I was in the baking section of my local super market and did double-take when I saw the instant mug cake. If there’s a powder version, it must have really made the main stream. It was a rainy, dull day. I decided to do some research and see if there was a pattern to mug cakes. I now have a go-to recipe.
The pleasure of mug cake is that it’s fast: you stick some things in a mug, blast it with microwaves and ta-dah! – dessert. If you have to make more than one or two it becomes a faff and you might as well make a cake. But as a near-instant sugar fix, it’s useful. It’s portion controlled, you don’t need any special tools and can use ingredients that re probably already in your cupboard. Having seen the light, I wanted to develop an easy-to-use recipe for my personal online cookbook.
I googled dozens of recipes looking for a plain vanilla mug cake. There are lots of different varieties out there, some use egg and butter, some use curdled milk for lift. I opted for a vegan recipe since I wanted a one-cup, minimal mess cake. Extrapolating, I came up with a basic recipe of 3 parts dry to 2 parts wet, or 4 tbsp plain white flour, 2 tbsp soft brown sugar, 0.25 (to a half) tsp baking powder, 3 tbsp soya milk, 1 tbsp oil, 0.25 (to a half) vanilla essence.
The cakes puff up in the microwave, then deflate when they come out. I like to let them sit a few minutes before eating or decanting onto a plate. It gives them a bit more integrity.
- Flour: most of my experiments used simple white plain flour. I also made one cake that used half wholegrain rye. I really liked that. It had a nuttier flavour. Swap one tbsp of flour for cocoa and you have chocolate cake. You’re welcome.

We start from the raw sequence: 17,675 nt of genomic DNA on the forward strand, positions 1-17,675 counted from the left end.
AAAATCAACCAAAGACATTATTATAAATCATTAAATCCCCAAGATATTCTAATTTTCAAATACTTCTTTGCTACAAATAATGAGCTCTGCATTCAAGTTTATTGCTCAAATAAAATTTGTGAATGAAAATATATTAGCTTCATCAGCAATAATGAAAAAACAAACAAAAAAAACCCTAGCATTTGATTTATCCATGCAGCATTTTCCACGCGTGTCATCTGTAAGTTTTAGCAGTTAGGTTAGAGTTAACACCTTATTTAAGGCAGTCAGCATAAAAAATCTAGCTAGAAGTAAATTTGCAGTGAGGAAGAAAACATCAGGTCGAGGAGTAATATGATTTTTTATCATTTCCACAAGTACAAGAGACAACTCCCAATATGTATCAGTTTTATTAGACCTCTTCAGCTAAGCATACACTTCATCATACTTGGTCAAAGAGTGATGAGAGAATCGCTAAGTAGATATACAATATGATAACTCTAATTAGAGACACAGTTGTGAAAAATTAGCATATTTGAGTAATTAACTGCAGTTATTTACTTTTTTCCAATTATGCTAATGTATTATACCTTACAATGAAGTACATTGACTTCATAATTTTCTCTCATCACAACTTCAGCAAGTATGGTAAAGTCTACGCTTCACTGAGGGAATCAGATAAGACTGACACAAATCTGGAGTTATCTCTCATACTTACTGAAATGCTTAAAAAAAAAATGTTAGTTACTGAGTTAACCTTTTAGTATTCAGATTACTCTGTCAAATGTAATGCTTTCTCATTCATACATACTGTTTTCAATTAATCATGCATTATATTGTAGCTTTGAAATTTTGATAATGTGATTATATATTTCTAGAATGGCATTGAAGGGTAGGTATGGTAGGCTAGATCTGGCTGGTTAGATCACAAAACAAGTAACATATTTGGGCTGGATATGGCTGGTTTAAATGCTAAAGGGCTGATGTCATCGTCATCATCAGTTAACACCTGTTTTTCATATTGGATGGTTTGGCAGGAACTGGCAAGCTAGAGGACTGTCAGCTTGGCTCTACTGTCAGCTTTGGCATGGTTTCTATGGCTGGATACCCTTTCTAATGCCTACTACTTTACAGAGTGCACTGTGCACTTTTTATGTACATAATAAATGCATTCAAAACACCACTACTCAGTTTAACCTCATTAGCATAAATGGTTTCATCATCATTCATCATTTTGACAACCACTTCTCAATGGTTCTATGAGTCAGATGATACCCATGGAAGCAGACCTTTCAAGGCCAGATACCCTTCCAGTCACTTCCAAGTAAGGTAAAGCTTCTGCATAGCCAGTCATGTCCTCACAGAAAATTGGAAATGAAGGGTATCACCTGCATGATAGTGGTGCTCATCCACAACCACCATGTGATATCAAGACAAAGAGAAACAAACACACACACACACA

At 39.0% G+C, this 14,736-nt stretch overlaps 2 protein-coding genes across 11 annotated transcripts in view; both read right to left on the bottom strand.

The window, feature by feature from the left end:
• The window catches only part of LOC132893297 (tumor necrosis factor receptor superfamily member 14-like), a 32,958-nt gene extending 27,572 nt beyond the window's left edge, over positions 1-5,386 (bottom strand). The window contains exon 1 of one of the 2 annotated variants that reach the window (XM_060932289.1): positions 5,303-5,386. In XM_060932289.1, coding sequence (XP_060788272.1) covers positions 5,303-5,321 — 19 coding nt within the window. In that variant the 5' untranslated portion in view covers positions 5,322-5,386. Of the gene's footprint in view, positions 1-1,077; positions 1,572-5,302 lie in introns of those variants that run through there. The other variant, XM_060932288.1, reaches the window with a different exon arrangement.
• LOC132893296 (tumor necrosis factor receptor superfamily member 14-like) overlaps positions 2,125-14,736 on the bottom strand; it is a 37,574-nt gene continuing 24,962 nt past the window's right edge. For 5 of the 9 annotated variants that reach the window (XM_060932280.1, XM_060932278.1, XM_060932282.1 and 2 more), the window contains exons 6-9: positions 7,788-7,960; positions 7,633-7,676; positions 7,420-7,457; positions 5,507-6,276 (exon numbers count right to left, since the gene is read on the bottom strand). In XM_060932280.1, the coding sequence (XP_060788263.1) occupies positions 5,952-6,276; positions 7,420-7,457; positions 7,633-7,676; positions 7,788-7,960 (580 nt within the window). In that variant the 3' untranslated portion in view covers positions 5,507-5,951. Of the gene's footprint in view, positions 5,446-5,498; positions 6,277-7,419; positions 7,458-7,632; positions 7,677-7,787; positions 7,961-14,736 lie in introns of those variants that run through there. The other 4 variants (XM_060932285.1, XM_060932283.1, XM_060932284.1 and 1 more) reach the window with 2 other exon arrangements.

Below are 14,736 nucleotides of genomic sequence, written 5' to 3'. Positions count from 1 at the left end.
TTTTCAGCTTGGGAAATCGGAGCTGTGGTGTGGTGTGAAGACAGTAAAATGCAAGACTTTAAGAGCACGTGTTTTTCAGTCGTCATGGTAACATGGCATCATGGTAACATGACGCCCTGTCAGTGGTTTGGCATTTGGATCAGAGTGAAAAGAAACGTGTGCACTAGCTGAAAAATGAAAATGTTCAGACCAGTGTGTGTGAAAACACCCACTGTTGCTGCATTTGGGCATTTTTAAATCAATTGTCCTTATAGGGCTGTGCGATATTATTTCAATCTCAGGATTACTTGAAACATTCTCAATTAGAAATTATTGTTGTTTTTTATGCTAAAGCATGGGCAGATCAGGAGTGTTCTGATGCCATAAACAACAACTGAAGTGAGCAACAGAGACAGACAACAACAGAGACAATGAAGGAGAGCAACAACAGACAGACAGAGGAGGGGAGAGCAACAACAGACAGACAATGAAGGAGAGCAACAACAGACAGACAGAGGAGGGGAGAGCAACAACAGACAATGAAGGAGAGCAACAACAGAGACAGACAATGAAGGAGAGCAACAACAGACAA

- Sugar: My first experiment used white flour and white sugar. It was fine but bland. So I shifted up the sugar and what a difference that made!
- Baking powder: I have a 0.25 tea spoon measure but I realise not everyone does. Baking powder leaves a nasty taste so you don’t want too much but if you use a bit more than 0.25 tsp, don’t worry.
- Milk: my first attempts used almond milk. They all collapsed and had a very tender crumb. With soya milk, it was much better. I think the difference is the protein content: 3.3 in soya, 0.4 in almond.
- Oil: I was out of almond oil so used walnut oil instead. That too is neutral in flavour. You can use vegetable oil too. I prefer something very neutral like almond or very flavoured like hazelnut.
- Vanilla essence: a hint of vanilla is nice, don’t overdo it.
- Cinnamon cake: straight vanilla with half a tea spoon cinnamon in the batter and a sprinkle of sugar and cinnamon on top.
- Dark woods: a happy jolly take on Black Forest – 1 tbsp of cocoa instead of 1 tbsp flour, 0.25 tsp almond essence, 3 cherries.
- Chocolate chip: chop up a square of chocolate and mix through the batter.
- Orange: swap the milk for orange juice, add a sprinkle of orange zest.
Have fun playing with this.
- 4 tbsp flour
- 2 tbsp sugar (soft, brown gives colour and flavour; golden castor works too)
- 0.25 tsp baking powder
- 3 tbsp milk (soy works well)
- 1 tbsp oil (a neutral flavour is best)
- 0.25 tsp vanilla essence
- 4 raspberries
- The size of the cup is important: this recipe is for a standard British tea cup, of about 200 ml.
- Mix the dry ingredients in the bottom of the cup.
- Add the wet ingredients and mix until well combined.
- Gently push the raspberries into the batter.
- Cook for 1.5 minutes (90 seconds) in a 900Watt microwave oven.